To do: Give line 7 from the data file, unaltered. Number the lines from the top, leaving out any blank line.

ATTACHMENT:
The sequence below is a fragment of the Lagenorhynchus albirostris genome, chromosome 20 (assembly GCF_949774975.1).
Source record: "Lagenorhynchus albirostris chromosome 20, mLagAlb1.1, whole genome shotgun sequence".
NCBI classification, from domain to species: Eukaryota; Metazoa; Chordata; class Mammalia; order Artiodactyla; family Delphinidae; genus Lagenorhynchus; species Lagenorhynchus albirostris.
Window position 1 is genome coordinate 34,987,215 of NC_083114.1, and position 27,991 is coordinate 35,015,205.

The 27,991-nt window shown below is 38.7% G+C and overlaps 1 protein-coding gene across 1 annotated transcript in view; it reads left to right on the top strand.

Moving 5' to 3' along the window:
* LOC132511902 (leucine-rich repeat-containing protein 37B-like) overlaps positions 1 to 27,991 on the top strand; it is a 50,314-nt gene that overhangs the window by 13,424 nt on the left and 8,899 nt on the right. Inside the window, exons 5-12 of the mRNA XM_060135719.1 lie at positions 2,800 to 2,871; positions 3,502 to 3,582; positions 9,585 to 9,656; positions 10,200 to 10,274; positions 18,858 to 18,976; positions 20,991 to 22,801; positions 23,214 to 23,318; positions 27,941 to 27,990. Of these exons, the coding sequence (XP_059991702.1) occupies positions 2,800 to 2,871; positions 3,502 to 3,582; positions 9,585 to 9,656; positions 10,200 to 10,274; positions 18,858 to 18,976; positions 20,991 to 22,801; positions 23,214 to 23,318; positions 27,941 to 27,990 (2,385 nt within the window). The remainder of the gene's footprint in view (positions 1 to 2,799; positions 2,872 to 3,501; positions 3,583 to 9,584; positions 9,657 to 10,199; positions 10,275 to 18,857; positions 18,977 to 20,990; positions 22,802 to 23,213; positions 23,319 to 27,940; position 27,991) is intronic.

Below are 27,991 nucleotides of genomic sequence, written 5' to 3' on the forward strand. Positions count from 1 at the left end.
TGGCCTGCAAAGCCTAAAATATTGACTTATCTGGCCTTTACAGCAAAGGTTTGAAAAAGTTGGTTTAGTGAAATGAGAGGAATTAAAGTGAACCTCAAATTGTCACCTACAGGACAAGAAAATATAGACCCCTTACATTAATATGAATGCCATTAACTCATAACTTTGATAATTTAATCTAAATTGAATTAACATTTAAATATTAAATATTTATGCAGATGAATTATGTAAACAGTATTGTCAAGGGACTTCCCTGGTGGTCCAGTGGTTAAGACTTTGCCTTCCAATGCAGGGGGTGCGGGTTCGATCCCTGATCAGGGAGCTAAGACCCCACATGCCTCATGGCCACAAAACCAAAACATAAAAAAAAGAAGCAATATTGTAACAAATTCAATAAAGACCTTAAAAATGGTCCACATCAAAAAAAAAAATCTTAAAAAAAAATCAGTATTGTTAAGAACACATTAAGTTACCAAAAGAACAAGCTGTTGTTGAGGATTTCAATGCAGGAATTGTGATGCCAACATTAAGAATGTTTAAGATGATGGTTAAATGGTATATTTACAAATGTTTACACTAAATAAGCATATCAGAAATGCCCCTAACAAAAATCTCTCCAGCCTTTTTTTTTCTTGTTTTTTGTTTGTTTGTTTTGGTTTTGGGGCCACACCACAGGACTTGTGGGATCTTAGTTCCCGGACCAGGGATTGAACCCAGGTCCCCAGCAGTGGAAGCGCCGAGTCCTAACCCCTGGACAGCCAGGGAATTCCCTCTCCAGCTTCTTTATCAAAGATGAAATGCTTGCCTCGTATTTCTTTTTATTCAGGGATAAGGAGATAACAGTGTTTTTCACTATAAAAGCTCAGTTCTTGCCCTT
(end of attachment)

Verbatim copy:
* LOC132511902 (leucine-rich repeat-containing protein 37B-like) overlaps positions 1 to 27,991 on the top strand; it is a 50,314-nt gene that overhangs the window by 13,424 nt on the left and 8,899 nt on the right. Inside the window, exons 5-12 of the mRNA XM_060135719.1 lie at positions 2,800 to 2,871; positions 3,502 to 3,582; positions 9,585 to 9,656; positions 10,200 to 10,274; positions 18,858 to 18,976; positions 20,991 to 22,801; positions 23,214 to 23,318; positions 27,941 to 27,990. Of these exons, the coding sequence (XP_059991702.1) occupies positions 2,800 to 2,871; positions 3,502 to 3,582; positions 9,585 to 9,656; positions 10,200 to 10,274; positions 18,858 to 18,976; positions 20,991 to 22,801; positions 23,214 to 23,318; positions 27,941 to 27,990 (2,385 nt within the window). The remainder of the gene's footprint in view (positions 1 to 2,799; positions 2,872 to 3,501; positions 3,583 to 9,584; positions 9,657 to 10,199; positions 10,275 to 18,857; positions 18,977 to 20,990; positions 22,802 to 23,213; positions 23,319 to 27,940; position 27,991) is intronic.